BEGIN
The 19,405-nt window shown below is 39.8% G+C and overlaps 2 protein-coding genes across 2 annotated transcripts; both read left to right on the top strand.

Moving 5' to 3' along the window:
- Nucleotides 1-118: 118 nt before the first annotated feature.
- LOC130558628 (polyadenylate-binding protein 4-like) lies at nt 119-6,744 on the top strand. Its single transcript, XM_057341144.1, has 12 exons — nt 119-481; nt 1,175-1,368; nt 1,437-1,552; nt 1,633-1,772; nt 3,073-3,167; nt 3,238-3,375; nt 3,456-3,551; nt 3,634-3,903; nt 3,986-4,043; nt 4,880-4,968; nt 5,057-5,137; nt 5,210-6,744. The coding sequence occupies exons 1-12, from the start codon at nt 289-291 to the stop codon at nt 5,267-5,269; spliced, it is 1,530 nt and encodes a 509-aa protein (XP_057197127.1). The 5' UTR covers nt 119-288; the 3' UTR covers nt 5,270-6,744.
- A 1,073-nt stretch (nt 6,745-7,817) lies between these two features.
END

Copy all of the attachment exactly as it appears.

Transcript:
The 19,405-nt window shown below is 39.8% G+C and overlaps 2 protein-coding genes across 2 annotated transcripts; both read left to right on the top strand.

Moving 5' to 3' along the window:
- Nucleotides 1-118: 118 nt before the first annotated feature.
- LOC130558628 (polyadenylate-binding protein 4-like) lies at nt 119-6,744 on the top strand. Its single transcript, XM_057341144.1, has 12 exons — nt 119-481; nt 1,175-1,368; nt 1,437-1,552; nt 1,633-1,772; nt 3,073-3,167; nt 3,238-3,375; nt 3,456-3,551; nt 3,634-3,903; nt 3,986-4,043; nt 4,880-4,968; nt 5,057-5,137; nt 5,210-6,744. The coding sequence occupies exons 1-12, from the start codon at nt 289-291 to the stop codon at nt 5,267-5,269; spliced, it is 1,530 nt and encodes a 509-aa protein (XP_057197127.1). The 5' UTR covers nt 119-288; the 3' UTR covers nt 5,270-6,744.
- A 1,073-nt stretch (nt 6,745-7,817) lies between these two features.